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Impact of Chinese privet and its removal on pollinator diversity and abundance

Year:

2009

Publication type:

Other

Primary Station(s):

Northern Research Station

Source:

In: McManus, Katherine A; Gottschalk, Kurt W., eds. Proceedings. 20th U.S. Department of Agriculture interagency research forum on invasive species 2009; 2009 January 13-16; Annapolis, MD. Gen. Tech. Rep. NRS-P-51. Newtown Square, PA: U.S. Department of Agriculture, Forest Service, Northern Research Station: 74.

Description

Chinese privet (Ligustrum sinense) was introduced into the United States in 1852 as an ornamental shrub, and by 1932 was established throughout the Southeast. In the 1990s privet occurred on 2.9 million acres of forest in the Southeast. More specifically, it covered 59 percent of our study area, the Upper Oconee River floodplain in north Georgia in 1999. The objective of this research was to evaluate the effect of privet removal techniques on various components of the forest community including understory plants and insect pollinators (mainly bees).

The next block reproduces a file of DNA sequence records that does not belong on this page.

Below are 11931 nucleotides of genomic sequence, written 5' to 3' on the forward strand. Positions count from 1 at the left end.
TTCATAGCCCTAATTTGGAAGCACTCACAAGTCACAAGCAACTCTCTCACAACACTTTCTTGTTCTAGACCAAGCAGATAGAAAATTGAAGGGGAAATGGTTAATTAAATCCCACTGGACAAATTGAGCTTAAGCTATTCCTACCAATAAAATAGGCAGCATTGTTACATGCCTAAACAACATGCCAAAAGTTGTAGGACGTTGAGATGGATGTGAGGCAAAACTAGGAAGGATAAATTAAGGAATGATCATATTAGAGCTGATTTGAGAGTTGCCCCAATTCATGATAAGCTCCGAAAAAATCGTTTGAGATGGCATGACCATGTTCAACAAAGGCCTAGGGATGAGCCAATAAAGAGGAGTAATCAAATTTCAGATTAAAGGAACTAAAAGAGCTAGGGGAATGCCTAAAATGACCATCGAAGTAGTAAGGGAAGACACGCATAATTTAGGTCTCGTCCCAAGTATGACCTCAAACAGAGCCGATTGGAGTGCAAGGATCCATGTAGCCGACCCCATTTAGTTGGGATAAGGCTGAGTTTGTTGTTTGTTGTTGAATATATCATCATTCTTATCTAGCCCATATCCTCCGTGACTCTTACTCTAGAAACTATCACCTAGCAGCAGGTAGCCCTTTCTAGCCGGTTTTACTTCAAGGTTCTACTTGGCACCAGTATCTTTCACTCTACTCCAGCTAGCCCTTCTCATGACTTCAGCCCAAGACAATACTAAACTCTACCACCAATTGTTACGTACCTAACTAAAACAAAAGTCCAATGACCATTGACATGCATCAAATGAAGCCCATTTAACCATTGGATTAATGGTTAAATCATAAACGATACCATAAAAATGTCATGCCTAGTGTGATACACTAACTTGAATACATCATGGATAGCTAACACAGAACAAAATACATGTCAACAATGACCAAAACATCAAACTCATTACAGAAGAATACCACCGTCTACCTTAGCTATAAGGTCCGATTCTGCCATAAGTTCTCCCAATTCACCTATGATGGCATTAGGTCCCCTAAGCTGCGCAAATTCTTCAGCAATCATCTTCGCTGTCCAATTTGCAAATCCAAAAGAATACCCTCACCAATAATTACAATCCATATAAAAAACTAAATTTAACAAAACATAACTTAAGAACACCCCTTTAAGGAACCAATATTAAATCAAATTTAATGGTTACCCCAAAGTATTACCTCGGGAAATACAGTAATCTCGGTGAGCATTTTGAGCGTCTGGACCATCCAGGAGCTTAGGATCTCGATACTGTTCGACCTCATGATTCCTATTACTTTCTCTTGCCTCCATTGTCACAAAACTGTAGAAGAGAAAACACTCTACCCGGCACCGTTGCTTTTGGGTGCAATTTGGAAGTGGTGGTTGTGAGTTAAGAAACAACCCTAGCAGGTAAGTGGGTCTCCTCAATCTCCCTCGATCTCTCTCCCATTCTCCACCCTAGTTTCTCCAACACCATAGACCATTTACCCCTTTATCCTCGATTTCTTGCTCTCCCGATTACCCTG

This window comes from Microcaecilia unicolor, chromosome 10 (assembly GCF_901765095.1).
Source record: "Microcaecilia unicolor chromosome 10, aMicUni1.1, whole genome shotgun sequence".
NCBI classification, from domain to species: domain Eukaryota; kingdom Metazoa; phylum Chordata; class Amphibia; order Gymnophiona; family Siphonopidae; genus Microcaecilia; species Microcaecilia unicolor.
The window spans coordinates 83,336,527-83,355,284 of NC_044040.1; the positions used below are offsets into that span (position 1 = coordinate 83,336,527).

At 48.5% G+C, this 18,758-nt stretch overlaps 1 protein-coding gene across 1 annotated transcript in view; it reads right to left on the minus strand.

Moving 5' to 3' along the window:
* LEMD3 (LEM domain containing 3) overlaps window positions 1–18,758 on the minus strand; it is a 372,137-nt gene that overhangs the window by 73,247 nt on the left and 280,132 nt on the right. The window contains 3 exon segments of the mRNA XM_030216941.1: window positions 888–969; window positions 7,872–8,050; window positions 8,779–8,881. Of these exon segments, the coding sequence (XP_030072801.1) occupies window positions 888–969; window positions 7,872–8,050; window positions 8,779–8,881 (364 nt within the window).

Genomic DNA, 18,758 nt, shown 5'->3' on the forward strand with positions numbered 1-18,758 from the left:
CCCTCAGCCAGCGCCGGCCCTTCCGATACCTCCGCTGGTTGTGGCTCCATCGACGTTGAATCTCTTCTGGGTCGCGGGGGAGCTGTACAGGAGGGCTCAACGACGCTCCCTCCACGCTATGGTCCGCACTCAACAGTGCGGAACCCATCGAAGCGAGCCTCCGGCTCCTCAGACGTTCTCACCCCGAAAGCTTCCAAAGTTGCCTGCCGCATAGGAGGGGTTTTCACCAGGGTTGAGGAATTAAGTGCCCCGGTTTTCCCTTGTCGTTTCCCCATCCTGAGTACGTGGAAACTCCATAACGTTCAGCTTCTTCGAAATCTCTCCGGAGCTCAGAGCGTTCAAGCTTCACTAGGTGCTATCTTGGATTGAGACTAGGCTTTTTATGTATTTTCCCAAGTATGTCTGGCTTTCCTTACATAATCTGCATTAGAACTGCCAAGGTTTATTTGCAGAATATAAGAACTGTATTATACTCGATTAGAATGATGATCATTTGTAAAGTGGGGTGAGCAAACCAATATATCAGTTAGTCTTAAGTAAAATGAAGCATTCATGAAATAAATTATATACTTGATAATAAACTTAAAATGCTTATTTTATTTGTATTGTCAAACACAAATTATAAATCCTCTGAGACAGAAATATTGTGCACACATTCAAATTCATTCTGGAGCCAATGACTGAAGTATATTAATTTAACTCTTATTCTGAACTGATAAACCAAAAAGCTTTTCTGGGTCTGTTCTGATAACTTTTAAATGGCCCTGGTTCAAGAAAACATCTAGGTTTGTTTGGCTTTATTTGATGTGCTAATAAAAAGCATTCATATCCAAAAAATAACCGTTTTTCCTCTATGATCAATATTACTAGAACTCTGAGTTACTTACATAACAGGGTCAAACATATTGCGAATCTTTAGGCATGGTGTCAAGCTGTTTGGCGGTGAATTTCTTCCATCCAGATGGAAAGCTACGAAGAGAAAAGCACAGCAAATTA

Citation

Hanula James L.; Horn, Scott. 2009. Impact of Chinese privet and its removal on pollinator diversity and abundance

Publication Notes

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  • This article was written and prepared by U.S. Government employees on official time, and is therefore in the public domain.
https://www.fs.usda.gov/treesearch/pubs/34518